This week we launched Econsultancy’s fourth quarterly intelligence briefing, produced in partnership with Adobe, which highlights developing trends within digital marketing.

Social engagement was found to be the top priority for the next year, alongside content strategy and mobile optimisation. With our annual state of social study showing in December 2011 that 64% of businesses have matured beyond basic use of social media, that desire for a deeper connection was no surprise.

One area that the briefing did happily highlight however is the the growing importance of connection between digital activity and offline marketing. Though integration is often on the lips of marketers from all walks, actually connecting the two in reality is still an arduous task.

As the study highlight, most commerce (95% in the US, and roughly 90% in the UK) takes place offline. At the same time, product and store research is increasingly a digital activity. Consumers’ mobile devices give them ready access to information while out in the world, but we’re only starting to understand what this means for the customer journey.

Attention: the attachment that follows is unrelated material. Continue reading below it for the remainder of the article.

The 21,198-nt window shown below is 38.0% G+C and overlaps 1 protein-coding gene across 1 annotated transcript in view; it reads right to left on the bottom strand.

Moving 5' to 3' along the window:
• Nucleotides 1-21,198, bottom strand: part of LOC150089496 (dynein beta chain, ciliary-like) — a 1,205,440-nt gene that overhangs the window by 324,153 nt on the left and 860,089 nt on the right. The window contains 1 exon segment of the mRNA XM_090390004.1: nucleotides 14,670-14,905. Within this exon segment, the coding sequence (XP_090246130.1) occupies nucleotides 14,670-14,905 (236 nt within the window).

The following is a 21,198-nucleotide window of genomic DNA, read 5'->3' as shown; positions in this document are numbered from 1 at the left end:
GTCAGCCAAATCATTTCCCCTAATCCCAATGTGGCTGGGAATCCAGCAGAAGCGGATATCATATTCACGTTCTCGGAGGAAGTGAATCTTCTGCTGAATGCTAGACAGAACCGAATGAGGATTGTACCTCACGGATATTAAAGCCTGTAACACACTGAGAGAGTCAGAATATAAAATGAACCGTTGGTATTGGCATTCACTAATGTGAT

Econsultancy research director Linus Gregoriadis explained that marketers have only begun to scratch the surface for what they can do to bridge the online/offline gap.

They know it’s a priority, with the overwhelming majority of marketers describing the need for cross pollination between digital and terrestrial information as ‘very’ or ‘quite important’”

But what do those activities look like? Based partly on a survey of 600 businesses, the briefing highlighted several activities that brands and agencies are using to put this into action.

  • Customisation of the website, based on offline triggers, such as using a mobile device to scan an in-store product. 
  • Proactive customer service using online channels for products purchased offline. 
  • Optimisation of mobile sites/apps for online research, location identification and purchasing 
  • More personalised digital communications (social, email, etc.) based on offline location, experience, purchasing and preferences. 
  • Increasing use of offline stores as showrooms for products that will be purchased online but in-store, with the help of sales people as necessary, with services like free shipping, delivery and such.

This is good news, but talking isn’t really good enough. Doing, applying and improving the connections between digital and offline activity is the real challenge – but it’s something we expect to see a lot more evidence of throughout 2012.